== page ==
Abraham Best, Sr. (1794-1871) was born in Claverack, Columbia County, NY on January 21, 1790. He was baptized on April 4, 1790 with sponsors Petrus Herder and Sarah Mesich (Mesick).
His parents were Johannes Best (1751-1820) and Margaret Mesick (1756-1831) of Livingston Manor.
Abraham Best, Sr. was married to Harriet Van Deusen (1787-1859) on April 10, 1814 by Reverend Richard Sluyter of the Reformed Protestant Dutch Church of Claverack. Harriet was born August 1, 1787 and baptized August 26th at Claverack with sponsor Thomas Van Alstein and Arianje Van Deusen.
Harriet’s parents were John J Van Deusen (1761-1802) and Sophia Hallenbeck (1763-1833). Harriet was the 4th great-granddaughter of Teuwis Abrahamse Van Deursen (1630-1710) — who by 1627 was the operator of a windmill on the island of “Manatus.”
Abraham and Harriet’s children were:
|Christina Best||10/11/1814||Richard T. Esmond|
|Margaret Best||3/25/1817||William Bigelow||10/16/1897|
|Cornelia Caroline Best||3/27/1819||Lewis De Groff|
|John Jeremiah Best||7/20/1821||Martha M. Dakin||11/1/1896|
| Abraham Best, Jr.
|Henry Mesick Best||11/3/1825||Sylvia Brockway|
|Robert Best||5/26/1828||Alida Vischer||10/11/1894|
|Sarah Catherine Best||7/10/1832||John Fellows|
Abraham and Harriet moved from Claverack to Clifton Park. They built a house in 1815 located at Vischer Ferry Road less than a mile north of the Vischer Ferry Historic District, Town of Clifton Park, Saratoga County, NY.
Their house is considered a rare outstanding example of Federal architecture with original carved woodwork and fireplace mantels.
The story of how Abraham and Harriet’s life in the house is quite interesting. The following is based on the May 2010 application to designate the Abraham Best House on the National Register of Historic Places.
The Best House is a brick farmhouse located on the east side of Vischer Ferry Road less than a mile north of the hamlet of Vischer Ferry. Abraham and Harriet Best purchased 21 acres of land from Jacob and Mary Miller in December of 1815 (I: 69). They also purchased an adjacent 101 acres from John Miller at the same time (G: 391). I suspect that Jacob Miller and his family were then living on the property in what later became the rear wing of the Best House. They appear in the 1800 census of Halfmoon as living on the property. That frame wing may have been built as early as 1786 when adjacent property was conveyed from John Duncan to John Miller (12: 269). Abraham, Harriet and daughter Christina Best lived in that frame house while they built the brick addition on the front.
When the Best’s acquired their land and moved into their small frame house, their friend, John Harder, was just completing work on a neighboring brick house he was building for Francis Vischer. John had been married at the same church in Claverack as Abraham Best, and only 4 days later. Abraham was married on April 10, 1814 and John on April 14, 1814. Abraham was born in Claverack in 1789, and John was born there in 1794. John’s parents moved from Claverack in 1814 and built their house on land adjacent to that of Francis Vischer’s.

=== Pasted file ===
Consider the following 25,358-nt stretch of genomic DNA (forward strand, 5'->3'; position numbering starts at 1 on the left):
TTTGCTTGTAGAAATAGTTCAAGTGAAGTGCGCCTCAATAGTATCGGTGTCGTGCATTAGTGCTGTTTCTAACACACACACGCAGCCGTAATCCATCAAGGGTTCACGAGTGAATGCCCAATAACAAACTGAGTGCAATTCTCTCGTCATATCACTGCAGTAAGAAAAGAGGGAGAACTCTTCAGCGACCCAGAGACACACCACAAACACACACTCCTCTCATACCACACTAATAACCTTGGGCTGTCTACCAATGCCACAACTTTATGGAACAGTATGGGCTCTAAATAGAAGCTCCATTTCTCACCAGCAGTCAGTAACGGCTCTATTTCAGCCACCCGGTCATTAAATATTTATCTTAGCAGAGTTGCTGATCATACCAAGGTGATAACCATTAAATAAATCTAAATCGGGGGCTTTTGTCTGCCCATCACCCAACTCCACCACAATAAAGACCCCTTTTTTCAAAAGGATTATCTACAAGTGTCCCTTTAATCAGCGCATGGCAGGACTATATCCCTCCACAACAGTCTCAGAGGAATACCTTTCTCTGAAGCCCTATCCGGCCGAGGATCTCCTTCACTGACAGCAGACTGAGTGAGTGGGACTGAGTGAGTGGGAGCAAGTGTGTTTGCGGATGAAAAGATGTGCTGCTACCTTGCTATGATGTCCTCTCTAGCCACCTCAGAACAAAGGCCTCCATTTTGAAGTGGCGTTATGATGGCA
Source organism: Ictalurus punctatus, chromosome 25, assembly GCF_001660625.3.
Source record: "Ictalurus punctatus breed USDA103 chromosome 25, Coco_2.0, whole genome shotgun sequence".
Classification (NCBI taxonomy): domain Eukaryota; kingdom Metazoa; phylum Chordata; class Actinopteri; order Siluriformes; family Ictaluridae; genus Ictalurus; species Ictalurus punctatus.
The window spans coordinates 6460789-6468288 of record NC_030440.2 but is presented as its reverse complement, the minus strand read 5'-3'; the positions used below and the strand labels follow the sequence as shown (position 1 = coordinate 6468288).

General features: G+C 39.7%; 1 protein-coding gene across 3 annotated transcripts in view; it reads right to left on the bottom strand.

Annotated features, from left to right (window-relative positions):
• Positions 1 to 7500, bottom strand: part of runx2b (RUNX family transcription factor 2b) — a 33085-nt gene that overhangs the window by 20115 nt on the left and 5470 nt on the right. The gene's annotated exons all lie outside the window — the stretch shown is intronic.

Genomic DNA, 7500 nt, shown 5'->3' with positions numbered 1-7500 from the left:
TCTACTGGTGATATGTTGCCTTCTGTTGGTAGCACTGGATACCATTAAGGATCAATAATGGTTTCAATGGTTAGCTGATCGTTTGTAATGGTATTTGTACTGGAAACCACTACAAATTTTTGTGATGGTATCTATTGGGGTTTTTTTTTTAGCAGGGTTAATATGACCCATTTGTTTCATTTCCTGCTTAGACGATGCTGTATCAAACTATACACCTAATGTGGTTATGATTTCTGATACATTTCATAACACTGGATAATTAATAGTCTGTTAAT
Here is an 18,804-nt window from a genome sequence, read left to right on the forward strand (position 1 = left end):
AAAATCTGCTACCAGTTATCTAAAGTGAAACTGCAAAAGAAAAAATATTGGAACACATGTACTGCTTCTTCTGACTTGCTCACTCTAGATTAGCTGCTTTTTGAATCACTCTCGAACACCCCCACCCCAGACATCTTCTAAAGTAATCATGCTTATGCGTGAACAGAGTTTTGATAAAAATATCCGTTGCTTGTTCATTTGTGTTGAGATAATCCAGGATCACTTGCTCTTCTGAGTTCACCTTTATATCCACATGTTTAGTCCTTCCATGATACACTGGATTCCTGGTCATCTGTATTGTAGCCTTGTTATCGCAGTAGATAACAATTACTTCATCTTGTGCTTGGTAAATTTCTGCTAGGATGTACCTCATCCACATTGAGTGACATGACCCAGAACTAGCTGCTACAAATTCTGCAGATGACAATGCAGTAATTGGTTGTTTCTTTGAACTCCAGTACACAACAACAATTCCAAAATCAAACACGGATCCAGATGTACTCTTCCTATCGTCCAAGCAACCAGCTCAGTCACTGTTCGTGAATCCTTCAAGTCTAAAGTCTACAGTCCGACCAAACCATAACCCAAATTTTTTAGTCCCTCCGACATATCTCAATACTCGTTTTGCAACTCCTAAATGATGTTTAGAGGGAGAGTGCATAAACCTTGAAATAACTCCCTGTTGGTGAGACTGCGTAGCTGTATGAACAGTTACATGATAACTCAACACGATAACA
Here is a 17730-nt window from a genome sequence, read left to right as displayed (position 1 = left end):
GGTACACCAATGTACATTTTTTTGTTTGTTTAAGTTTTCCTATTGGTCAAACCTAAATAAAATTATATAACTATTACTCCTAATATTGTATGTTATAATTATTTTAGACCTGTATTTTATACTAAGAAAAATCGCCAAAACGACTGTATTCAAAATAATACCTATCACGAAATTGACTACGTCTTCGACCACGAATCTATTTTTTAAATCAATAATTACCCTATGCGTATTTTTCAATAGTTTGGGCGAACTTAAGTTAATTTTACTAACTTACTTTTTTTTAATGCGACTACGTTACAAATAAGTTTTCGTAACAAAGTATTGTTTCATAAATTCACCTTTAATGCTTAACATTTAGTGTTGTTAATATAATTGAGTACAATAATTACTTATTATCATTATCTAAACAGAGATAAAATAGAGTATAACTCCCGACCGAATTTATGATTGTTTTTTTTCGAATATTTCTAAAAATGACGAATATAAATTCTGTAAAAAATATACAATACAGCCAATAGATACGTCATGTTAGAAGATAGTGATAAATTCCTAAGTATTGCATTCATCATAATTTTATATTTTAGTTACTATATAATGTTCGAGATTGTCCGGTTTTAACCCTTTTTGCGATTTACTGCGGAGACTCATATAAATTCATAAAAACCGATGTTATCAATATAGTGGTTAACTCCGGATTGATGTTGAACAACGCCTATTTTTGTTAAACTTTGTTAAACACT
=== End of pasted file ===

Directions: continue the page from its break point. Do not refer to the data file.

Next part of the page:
Francis Vischer’s fine brick house must have impressed Abraham, because the house he built in 1815 or 1816 was very similar. His friend, John Harder, probably helped him construct it. The Francis Vischer House was removed to Pheasant Lane, Menands in 1952, because of the Stony Creek Reservoir, but Abraham Best’s house still stands on its original site. When the Francis Vischer House was dismantled for the move two inscribed bricks were found in the living room hearth, one bearing the name of the owner, Francis Vischer, the other bearing the names of the four builders and masons including John Harder.
Abraham and Harriet’s second child, Margaret, was born in 1817. By the time their last child, Sarah, was born in 1832, they had a total of 8 children: Christina, born in 1814; Margaret, born in 1817; Cornelia, born in 1819; John, born in 1821; Abraham, born in 1823; Henry, born in 1825; Robert, born in 1828; and Sarah, born in 1832. Abraham and Harriet Best purchased additional land in 1824 and 1826 (K: 133 and P: 145), bringing the size of their farm to over 200 acres. It extended south to the Peters farm, now owned by the Tetraults, and north to the Irish Farm, now owned by the Picketts, and included land on both sides of the road. Abraham Best also owned a large farm in Galway.
Abraham had red hair and a temperament to match. He seems to have been a very opinionated person, and also argumentative. One might say he was an all round trouble-maker. He was a staunch member of the Amity Reformed Church, and in 1835 he petitioned the consistory in a suit against a neighboring landowner, John Clute, who he accused of wrongfully removing a fence from his property.